This has been my most stressful week. So far. (I wonder how naive Future Tom will regard this remark!)
Intent on making up for lost words and conscious this was the week to do so, I really forged ahead with my writing. Fortunately, it paid off. More than being relieved by the more-like-usual amount of words I produced, I was double and even triple fortunate to enjoy what I was writing and to be pleased with it afterwards.
I don’t know whether or not my underlying apprehension of you really need to make this up boyo contributed to the writing’s success or not, but it certainly had me stressed. Not when I was writing—luckily, those periods of clock-blind time were very productive—but pretty much the rest of my day.
Everborne isn’t something I can just switch off. (Though it’s easier to let it simmer in the background over the weekend.) When I’m not writing, I’m constantly thinking about it, regardless of what it is I’m doing. Take today as an example: I was trying to split my brain between thinking about my story while maintaining a four-way conversation at lunch. Another example: I was at a concert on Thursday night (hence the lower word count on Friday) and throughout I was letting my mind wander through the thumping arena to what I would be writing the next day.
As I was pretty wired for the entire week, I decided against writing today.
This may sound counterproductive. Surely an extra day of writing would mean more words? Would being closer to my month’s target not relax me more? To both questions: yeah, it would. But how good would they be—or how worth it—if they weren’t coming from the right place?
As tempted as I was to write, I tried to listen to what felt right. I knew taking the time to relax would do me better; it would set me up better for next week, as well as granting me time to think over what I was going to write next.
I’m glad I did this. Especially as I was stumbling with Chapter 12, which I began writing on Thursday. I so far think it’s a good chapter (it could even turn out great, if I do it right) but I knew there was something missing. By deciding to have my weekend as usual, it gave me time to slow down, feel less pressured, and think about what it was that needed fixing.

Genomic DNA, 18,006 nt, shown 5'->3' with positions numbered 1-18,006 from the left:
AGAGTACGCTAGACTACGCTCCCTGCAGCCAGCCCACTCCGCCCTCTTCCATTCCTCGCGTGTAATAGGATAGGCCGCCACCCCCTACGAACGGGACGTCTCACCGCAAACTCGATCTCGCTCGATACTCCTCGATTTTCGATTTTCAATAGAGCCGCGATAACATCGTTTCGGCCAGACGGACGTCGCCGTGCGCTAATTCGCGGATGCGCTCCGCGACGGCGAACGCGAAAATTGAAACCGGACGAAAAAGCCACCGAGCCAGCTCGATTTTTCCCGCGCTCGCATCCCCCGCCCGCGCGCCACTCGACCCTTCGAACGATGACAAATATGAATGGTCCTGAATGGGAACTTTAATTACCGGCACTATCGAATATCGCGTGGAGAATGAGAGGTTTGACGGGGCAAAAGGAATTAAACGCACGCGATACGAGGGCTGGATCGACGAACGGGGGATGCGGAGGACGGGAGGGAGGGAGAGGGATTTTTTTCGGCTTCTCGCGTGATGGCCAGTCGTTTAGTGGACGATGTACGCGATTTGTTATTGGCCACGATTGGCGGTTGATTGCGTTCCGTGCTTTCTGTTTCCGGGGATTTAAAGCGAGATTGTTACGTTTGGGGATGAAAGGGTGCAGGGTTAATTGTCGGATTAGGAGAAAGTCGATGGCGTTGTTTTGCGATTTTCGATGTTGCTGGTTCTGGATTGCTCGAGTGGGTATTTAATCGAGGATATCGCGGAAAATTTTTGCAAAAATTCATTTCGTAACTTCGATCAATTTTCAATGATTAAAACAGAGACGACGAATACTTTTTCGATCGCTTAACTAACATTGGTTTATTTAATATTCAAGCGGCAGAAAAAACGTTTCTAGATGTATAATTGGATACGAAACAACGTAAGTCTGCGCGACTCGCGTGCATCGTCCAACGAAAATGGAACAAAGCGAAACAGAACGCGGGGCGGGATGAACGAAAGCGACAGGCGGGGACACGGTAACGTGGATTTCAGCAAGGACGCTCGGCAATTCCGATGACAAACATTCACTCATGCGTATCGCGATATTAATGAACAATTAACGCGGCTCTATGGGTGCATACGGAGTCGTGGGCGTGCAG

This did allow me to fix—or, rather, find—the missing part. Aside from progressing the plot and connecting two narratives, I needed the chapter to somehow develop my character whose perspective the chapter is told from.
I realised, as I was driving to Canterbury (see, another split-brain scenario), that I hadn’t fully worked out who my character was before their current situation, even though they have been present in two previous chapters (from other character perspectives). This may sound obvious, but when the chapter has a lot going on and you’re pressuring yourself to produce the words and have been for the last few days, the obvious can be rather oblivious.
By slowing down, I was able to work-out how to continue ahead, instead of speeding on and possibly (read: very likely) stalling.
Not long after the initial thought, which came wanderingly, the rest of my solution came to me quite quickly, fitting into place like the last pieces of a puzzle.
Now, when I come to writing tomorrow, I feel like I have the full shape of the chapter, as to a part or parts.
Here’s how the week worked out in terms of word count:
|Week 12||Word Total||Daily Words|
|21 Nov 2016||92,932||2,111|
|22 Nov 2016||94,742||1,810|
|23 Nov 2016||96,487||1,745|
|24 Nov 2016||98,096||1,609|
|25 Nov 2016||99,110||1,014|
|Overall Total||Week’s Total|
Will you look at that word count! Ain’t she a beaut?
I can’t believe that come December I’ll be over 100,000 words! If you’d asked me in September what I was aiming for by the end of the year, I would have likely said 80,000 words minimum, with a hopeful eye on closer to 100,000.
Monday to Wednesday, I focused on Chapter 11. This is my last chapter to introduce some key-characters. I say “key” as I’m not sure if they’re “main”, just yet. After introducing them and instantly loving them, that could easily change.
I also know that something has to happen to one of the characters, though I’ve yet to choose which character will have that something happen to them. When I was outlining this narrative, I decided not to decide until the moment I write the something happening, as I want it to be a surprise even for myself. After writing these characters, it’s only made the decision of who this something will happen to all the more harder. I imagine this is good because if it affects me this much then hopefully it will have a similar impact on the reader.
Hopefully I will be less-stressed next week. After taking the weekend to relax, I can go in feeling confident I’ll be able to reach my minimum target, proud of what I’ve achieved this week, and excited for what is to come.
(This week my featured image is actually related to my blog. This is how I start every morning before I write: coffee by my side, book in hand, Cass on lap. Best way to start any day, let alone every day. Sure beats the London commute!)